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How to Read a Hawaii-IBIS Indicator Graph

When you run a query in Hawaii-IBIS, you will see a graph. Below is a typical graph from an actual Hawaii-IBIS indicator query. There are different kinds of graphs, such as pie graphs, line graphs, and bar graphs, which you can select on the query page. The graph displayed here is a line graph.

Parts of a Graph

  • The Title. The first thing you want to look at is the title. A good title will tell you what the graph is about, as well as the population measured. The graph below is about adults who are overweight or obese by gender in Hawaii measured from 2011 through 2013.


  •  graph image
  • The Y-Axis. Next, look at the vertical or Y-axis. Graphs are displayed in 2 dimensions (height and width). These are also called, "axes," with a vertical, up and down, or "Y" axis and a horizontal, left-to-right, or "X" axis. The Y-axis tells the reader about the data in the graph. Our graph is showing the percent of adults who are overweight or obese.

    Looking closer at the Y-axis, you will see numbers (0, 20, 40, 60, etc.) going up the side. These numbers tell the reader about the data values. For instance, the left-most dot on the top (blue) line has been plotted between 60% and 70%. If you mouse over the data point, the exact value will be shown. In this case, 64.1% of adult males in Hawaii in 2011 were overweight or obese.


  • The X-Axis. The X-axis is the horizontal axis. The numbers along the X-axis on our graph are years, 2011-2013. So this graph shows the trend for overweight or obesity rates for the time period from 2011 to 2013.

    It is also important to note that the X-axis intercepts (crosses) the Y-axis at the value "0." This is not the case with all graphs, but it is will be true for all Hawaii-IBIS graphs.


  • The Legend. There are two lines on the graph. The legend tells us that the blue line represents adult males while the yellow line represents adult females. So right away, we can see that adult males in Hawaii are more likely to be overweight or obese.


  • Confidence Intervals. The confidence intervals are represented on the graph by the small vertical lines that run through each data point. The confidence interval may be thought of as the range of probable true values for a statistic. In this case, the confidence intervals for males and females do not overlap. This means men in Hawaii are statistically significantly more likely to be overweight or obese than women in Hawaii.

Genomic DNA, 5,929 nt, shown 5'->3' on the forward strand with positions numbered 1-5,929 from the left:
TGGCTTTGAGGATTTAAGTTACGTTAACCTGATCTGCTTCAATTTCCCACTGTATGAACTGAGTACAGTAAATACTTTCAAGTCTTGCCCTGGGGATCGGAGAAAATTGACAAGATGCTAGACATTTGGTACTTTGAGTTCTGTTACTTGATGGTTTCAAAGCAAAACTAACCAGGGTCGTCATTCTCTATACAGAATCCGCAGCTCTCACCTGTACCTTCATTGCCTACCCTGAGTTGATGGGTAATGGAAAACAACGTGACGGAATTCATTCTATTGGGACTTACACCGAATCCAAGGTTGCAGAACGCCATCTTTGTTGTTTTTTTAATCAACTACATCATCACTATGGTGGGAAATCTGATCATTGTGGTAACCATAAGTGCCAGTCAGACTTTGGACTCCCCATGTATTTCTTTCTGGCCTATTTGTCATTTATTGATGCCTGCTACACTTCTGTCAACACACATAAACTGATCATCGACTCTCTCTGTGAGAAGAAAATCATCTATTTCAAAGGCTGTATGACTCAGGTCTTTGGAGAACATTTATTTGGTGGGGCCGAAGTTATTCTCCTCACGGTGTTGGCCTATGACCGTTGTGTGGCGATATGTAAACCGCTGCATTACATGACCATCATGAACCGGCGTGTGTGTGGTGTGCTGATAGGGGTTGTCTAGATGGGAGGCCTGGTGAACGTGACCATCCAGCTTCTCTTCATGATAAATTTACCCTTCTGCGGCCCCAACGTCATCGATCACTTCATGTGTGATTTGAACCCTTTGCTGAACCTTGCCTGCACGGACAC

• Data Notes. You will also want to read the graph footnotes before you make a final interpretation of the data. The Data Note under our Teen Birth Rate graph indicates that the rate includes only live births, and does not include all pregnancies. Often, we refer to "teen pregnancies." But we typically have data for only teen births.


Putting it All Together


In summary, adult males in Hawaii are more likely to be overweight or obese than adult females. The rate of overweight or obesity changed little from 2011 to 2013.

Please feel free to contact us if you have suggestions for additions or improvements to this website.

The information provided above is from the Hawaii Health Data Warehouse and the Hawaii State Department of Health's Hawaii-IBIS web site (http://ibis.hhdw.org/ibisph-view.). The information published on this website may be reproduced without permission. Please use the following citation: " Retrieved Fri, 22 October 2021 16:44:18 from Hawaii State Department of Health, Hawaii Health Data Warehouse, Indicator-Based Information System for Public Health Web site: http://ibis.hhdw.org/ibisph-view ".

Content updated: Tue, 6 Oct 2015 08:59:44 HST